HUD CHARGES HOUSING PROVIDERS IN GEORGIA, LOUISIANA, AND NEW HAMPSHIRE WITH DISCRIMINATING AGAINST FAMILIES WITH CHILDREN

WASHINGTON – (RealEstateRama) — The U.S. Department of Housing and Urban Development (HUD) announced today that it is charging housing providers in Georgia, Louisiana, and New Hampshire with violating the Fair Housing Act by discriminating against families with children.

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HUD

The Fair Housing Act makes it unlawful to discriminate against families with children, including denying or limiting housing to families because they have children under the age of 18, making discriminatory statements, and imposing rules or policies that discriminate against families with children.

“Families with children have the same rights as any other American,” said Gustavo Velasquez, HUD Assistant Secretary for Fair Housing and Equal Opportunity. “The enforcement actions we are taking today signal HUD’s commitment to ensuring that housing providers meet their obligation to treat all applicants and residents the same.”

Georgia

HUD is charging Peachtree Court Homeowners Association, Inc., with denying a family’s request to have play equipment for their children in their backyard. The family had requested permission to construct a playset but the request was denied.  Subsequently, the family attached a slide to the rear deck of the home. When the Association learned about the slide, they sent the family a letter stating that the slide had to be removed. The Board of Directors also levied fines against the family for unauthorized improvements that totaled $2,300 and prevented the family from using some community amenities, including the community pool. Read the charge.

Louisiana

HUD is charging the owner of a three-unit rental property in New Orleans with violating the Fair Housing Act by discriminating against families with children. The case came to HUD’s attention when the Greater New Orleans Fair Housing Action Center, a HUD Fair Housing Initiatives Program agency, filed a complaint after seeing a classified ad the owner placed on Craigslist. A fair housing tester posing as a married father with eight-month-old twins sent an email to the owner inquiring about the apartment. After a friend of the owner showed the tester the unit, the owner sent the tester an email allegedly stating, “I’m not sure the combo with the two young babies and the vacation rental next door is the best fit…I have only gotten a few complaints from long-term tenants over the years, but I am concerned that with two young kids you could be complaining more than that and I don’t want to get the wrong tenants in the house.” Read the charge.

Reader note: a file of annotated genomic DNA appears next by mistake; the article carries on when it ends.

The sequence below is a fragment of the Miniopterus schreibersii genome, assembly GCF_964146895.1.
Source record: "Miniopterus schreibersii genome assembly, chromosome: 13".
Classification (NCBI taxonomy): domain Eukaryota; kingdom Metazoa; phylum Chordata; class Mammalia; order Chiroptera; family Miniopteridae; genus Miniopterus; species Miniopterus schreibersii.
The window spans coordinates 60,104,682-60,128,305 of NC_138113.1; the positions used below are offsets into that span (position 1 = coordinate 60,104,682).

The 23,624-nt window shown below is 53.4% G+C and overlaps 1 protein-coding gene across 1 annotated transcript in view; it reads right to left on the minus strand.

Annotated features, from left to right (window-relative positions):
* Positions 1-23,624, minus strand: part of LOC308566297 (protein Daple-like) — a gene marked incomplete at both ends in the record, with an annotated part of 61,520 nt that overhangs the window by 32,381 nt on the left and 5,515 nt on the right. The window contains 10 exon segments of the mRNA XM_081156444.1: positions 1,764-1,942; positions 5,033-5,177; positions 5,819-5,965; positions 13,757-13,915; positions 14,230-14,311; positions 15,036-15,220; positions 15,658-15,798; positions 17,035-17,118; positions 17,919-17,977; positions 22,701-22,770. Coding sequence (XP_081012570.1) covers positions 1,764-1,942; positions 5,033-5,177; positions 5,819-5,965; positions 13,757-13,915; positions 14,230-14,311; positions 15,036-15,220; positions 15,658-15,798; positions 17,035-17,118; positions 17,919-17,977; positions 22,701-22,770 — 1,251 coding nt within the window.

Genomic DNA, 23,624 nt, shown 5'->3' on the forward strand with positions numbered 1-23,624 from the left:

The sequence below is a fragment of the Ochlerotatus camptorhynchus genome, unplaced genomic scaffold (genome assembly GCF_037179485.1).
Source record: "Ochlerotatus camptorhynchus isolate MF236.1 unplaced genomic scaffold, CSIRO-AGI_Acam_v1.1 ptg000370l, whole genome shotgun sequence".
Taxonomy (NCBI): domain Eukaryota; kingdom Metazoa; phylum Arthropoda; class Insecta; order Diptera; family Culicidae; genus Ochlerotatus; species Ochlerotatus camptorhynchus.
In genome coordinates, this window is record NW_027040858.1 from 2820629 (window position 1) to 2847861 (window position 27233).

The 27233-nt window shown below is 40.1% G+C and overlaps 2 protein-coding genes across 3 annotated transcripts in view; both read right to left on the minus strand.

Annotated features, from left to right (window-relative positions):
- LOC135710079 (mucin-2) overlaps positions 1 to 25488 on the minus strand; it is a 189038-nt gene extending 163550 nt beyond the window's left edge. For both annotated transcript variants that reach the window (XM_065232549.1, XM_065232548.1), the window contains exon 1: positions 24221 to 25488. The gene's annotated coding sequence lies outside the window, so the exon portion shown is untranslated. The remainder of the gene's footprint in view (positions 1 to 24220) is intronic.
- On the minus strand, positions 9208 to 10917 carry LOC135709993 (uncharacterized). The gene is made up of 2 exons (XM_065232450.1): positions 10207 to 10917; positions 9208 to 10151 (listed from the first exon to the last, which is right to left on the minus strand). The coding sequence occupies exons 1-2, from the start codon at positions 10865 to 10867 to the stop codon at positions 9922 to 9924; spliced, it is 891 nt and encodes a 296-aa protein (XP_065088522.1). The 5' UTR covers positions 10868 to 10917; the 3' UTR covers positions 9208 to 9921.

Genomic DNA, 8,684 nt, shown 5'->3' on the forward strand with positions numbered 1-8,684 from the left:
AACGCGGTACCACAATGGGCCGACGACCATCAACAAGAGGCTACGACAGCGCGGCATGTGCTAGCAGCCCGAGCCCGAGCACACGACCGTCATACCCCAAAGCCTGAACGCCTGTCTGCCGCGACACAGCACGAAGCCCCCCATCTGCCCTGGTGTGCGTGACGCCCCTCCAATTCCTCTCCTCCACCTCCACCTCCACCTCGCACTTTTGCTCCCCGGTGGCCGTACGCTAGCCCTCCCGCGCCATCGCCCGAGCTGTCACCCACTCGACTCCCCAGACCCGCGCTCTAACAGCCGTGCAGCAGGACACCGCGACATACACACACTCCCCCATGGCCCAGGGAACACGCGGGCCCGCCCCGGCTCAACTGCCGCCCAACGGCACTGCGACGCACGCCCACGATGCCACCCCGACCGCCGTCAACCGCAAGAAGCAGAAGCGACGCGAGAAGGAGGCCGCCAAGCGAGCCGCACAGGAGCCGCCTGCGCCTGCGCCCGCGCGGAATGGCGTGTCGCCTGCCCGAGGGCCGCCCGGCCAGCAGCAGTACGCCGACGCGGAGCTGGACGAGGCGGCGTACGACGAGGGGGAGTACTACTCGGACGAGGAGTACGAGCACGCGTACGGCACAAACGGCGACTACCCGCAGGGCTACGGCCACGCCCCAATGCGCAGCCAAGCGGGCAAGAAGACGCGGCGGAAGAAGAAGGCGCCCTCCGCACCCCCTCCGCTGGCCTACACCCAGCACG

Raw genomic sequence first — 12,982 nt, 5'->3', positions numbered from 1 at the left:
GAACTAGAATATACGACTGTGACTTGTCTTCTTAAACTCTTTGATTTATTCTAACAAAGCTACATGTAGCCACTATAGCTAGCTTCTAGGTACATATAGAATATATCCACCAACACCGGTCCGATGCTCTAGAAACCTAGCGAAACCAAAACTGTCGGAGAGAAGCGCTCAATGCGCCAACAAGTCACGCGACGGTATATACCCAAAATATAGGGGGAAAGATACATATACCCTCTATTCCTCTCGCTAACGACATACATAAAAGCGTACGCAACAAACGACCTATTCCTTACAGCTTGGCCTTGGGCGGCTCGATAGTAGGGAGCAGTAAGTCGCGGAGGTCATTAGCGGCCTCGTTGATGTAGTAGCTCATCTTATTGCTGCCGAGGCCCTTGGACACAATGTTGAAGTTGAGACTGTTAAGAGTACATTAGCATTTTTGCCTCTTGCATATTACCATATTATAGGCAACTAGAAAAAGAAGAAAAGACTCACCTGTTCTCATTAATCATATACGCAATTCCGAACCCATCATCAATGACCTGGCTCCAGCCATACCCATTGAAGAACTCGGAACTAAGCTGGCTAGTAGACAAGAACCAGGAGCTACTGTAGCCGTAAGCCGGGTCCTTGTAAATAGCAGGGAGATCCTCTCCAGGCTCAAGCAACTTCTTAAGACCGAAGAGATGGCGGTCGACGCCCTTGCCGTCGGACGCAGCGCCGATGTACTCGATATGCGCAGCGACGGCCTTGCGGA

New Hampshire

HUD is charging the owner of an apartment in West Keene, New Hampshire, with housing discrimination for allegedly refusing to rent the unit to families with children. The case came to HUD’s attention when a married couple filed a complaint alleging that the owner denied them the opportunity to rent the apartment. The charge alleges that the couple first learned about the unit when they saw an ad for a “huge” apartment in West Keene. The wife contacted the owner to inquire about the unit, but when she told him that she was looking for an apartment for herself, her husband, and her children, the owner allegedly told her that “he was not interested in renting to anyone with children,” and that he “just evicted a family with children because they were too loud.” The charge further alleges that a tester with New Hampshire Legal Assistance, another HUD Fair Housing Initiatives Program agency, also contacted the owner and was told that the previous tenants who were evicted had three “messy” children, and that he would like to rent the apartment to a husband and wife or a single person.  The owner ultimately rented the apartment to two women who did not have children. Read the charge.

The charges will be heard by a United States Administrative Law Judge.  If an administrative law judge finds after a hearing that discrimination has occurred, damages may be awarded to the complainants.

Any person who believes she or he has experienced discrimination may file a complaint by contacting HUD’s Office of Fair Housing and Equal Opportunity at (800) 669-9777 (voice) or (800) 927-9275 (TTY). Housing discrimination complaints may also be filed by going to www.hud.gov/fairhousing, or by downloading HUD’s free housing discrimination mobile application, which can be accessed through Apple and Android devices.

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HUD’s mission is to create strong, sustainable, inclusive communities and quality affordable homes for all.
More information about HUD and its programs is available on the Internet
at www.hud.gov and http://espanol.hud.gov.

You can also connect with HUD on social media and follow Secretary Castro on
Twitter and Facebook or sign up for news alerts on HUD’s Email List.

Elena Gaona
(202) 708-0685

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U.S. Department of Housing and Urban Development (HUD) is the nation’s housing agency committed to increasing homeownership, particularly among minorities; creating affordable housing opportunities for low-income Americans; and supporting the homeless, elderly, people with disabilities and people living with AIDS. The Department also promotes economic and community development, and enforces the nation’s fair housing laws.

Contact:

Brian Sullivan
(202) 708-0685

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